Monday, April 11, 2005

Electoral Choices for Lebanon

Raja asked me to elaborate more on proportional representation in response to the entry below:

The electoral system we have now in Lebanon is simple majority which stipulates that the winner in popular elections is the candidate who garners the largest number of votes, even if the majority of voters voted for other candidates. Example: In an electoral district of 150,000 eligible voters, from whom only 100,000 voted, their votes were cast on the following candidates: Candidate A 30,000 votes; Candidate B 25,000; Candidate C 20,000; Candidate D 15,000; and Candidate E 10,000. Candidate A who got 30,000 votes is considered the winner, even if 70% of votes were cast on the remaining candidates.

According to Dr. Salam, a simple majority system coupled with a small electoral district (qada’a, for instance) and in the absence or weakness of political parties, leads to the “reproduction” of traditional leaderships by casting a patron-client relationship overtone on the political landscape, as well as allowing parochialism to overshadow national issues and the public good.

The simple proportional representation system allows each contending group in the elections a number of parliamentary seats which equals at best the number of votes each group garners. Usually such system would be implemented in conjunction with an electoral district, like a province, or that of a unified electoral district for the whole country. In either case, the seats for the different contesting lists would be distributed after dividing the number of votes by the number of the designated seats for each district in order to come up with the “electoral quotient.” Example: if the number of voters in an electoral district is 100,000 and the number of seats is 10, the electoral quotient would be 100,000/10 or 10,000, and let’s say that three lists were running against each other and the first list won 50,000, the second 30,000, and the third 20,000, then the seats will be distributed as follows: List 1 50,000/10,000 or 5 seats; List 2 30,000/10,000 or 3 seats; and List 3 20,000/10,000 or 2 seats.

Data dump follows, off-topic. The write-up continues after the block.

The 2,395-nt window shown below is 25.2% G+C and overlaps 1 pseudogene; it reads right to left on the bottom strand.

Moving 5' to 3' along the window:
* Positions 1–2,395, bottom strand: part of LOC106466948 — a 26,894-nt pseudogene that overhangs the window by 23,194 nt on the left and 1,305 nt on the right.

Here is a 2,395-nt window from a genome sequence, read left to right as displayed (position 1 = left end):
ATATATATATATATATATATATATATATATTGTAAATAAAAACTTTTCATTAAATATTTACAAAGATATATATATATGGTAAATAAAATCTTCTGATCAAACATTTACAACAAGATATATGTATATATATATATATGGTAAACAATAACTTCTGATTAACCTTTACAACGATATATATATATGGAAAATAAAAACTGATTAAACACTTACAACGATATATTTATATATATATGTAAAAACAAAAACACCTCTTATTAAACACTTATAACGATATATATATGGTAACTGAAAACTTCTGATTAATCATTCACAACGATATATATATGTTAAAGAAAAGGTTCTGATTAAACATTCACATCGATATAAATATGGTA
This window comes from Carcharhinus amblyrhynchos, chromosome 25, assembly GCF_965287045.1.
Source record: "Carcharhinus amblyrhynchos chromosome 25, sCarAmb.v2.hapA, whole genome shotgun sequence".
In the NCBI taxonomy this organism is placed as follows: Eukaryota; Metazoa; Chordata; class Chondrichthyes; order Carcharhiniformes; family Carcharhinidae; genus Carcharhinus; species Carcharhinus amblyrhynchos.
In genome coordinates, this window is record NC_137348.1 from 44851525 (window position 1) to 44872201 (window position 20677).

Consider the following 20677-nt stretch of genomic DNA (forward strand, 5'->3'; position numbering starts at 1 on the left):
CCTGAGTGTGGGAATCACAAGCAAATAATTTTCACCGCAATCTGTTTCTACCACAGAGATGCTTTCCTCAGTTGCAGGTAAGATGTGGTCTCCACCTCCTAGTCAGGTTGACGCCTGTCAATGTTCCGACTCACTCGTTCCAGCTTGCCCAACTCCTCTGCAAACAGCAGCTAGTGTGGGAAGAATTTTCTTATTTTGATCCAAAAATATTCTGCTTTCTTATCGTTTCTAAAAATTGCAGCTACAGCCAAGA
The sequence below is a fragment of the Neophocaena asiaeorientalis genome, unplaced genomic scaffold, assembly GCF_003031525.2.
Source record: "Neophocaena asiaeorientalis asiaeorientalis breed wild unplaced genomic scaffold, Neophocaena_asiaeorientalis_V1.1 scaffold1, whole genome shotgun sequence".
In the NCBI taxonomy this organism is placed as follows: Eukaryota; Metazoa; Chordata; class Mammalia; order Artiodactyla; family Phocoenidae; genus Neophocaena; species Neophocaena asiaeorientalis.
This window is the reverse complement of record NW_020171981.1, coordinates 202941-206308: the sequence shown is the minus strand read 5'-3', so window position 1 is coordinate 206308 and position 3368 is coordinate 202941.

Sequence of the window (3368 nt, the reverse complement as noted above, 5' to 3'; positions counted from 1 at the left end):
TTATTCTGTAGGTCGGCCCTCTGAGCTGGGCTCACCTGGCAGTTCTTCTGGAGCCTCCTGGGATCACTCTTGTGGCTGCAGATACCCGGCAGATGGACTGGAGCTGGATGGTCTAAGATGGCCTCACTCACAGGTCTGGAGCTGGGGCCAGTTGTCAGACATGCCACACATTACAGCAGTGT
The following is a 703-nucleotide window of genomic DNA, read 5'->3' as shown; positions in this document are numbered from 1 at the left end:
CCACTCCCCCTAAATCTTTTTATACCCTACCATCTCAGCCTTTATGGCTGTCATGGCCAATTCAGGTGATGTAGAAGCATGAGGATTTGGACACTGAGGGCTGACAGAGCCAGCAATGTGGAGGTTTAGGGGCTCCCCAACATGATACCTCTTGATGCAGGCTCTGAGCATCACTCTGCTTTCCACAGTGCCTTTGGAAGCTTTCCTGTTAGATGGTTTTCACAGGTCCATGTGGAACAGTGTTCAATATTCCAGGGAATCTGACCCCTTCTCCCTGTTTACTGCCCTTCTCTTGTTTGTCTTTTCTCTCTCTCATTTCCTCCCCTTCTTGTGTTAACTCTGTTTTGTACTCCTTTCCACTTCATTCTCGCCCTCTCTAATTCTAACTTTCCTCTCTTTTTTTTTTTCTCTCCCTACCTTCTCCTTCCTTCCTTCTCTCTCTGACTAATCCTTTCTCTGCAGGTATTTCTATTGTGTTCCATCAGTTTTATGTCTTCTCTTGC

Of course, there is more to this system than what I explained, but I hope this explanation suffices. Proportional representation signifies a mature political culture in a country as it allows diverse parties/views to be represented in parliament; encourages running for elections based on political programs and nourishes political parties; allows the engagement of many societal groups in the electoral process, such as women, ensuring the widest representation of citizens; and ultimately helps lead to the much longed for national unity.

Raja, personally, I believe in a Mixed-Member Electoral system, which merges the majority and proportional systems. This system stipulates that a portion of parliament representatives are elected based on the qada’a and simple majority and the other portion based on the unified electoral district and proportionality, which guarantees at once the representation of Lebanese by their different regions and sects and by “national” policy choices they make that are not sectarian or regionally driven.

What do you think? Again, I repeat, that proportionality as a policy option should not be put up for debate now because it is being used by the loyalist camp for their own interest as opposed for the public good; however, we should consider this option in the near future.

"Nobody knows how many rebellions, besides political rebellions, ferment in the masses of life which people earth."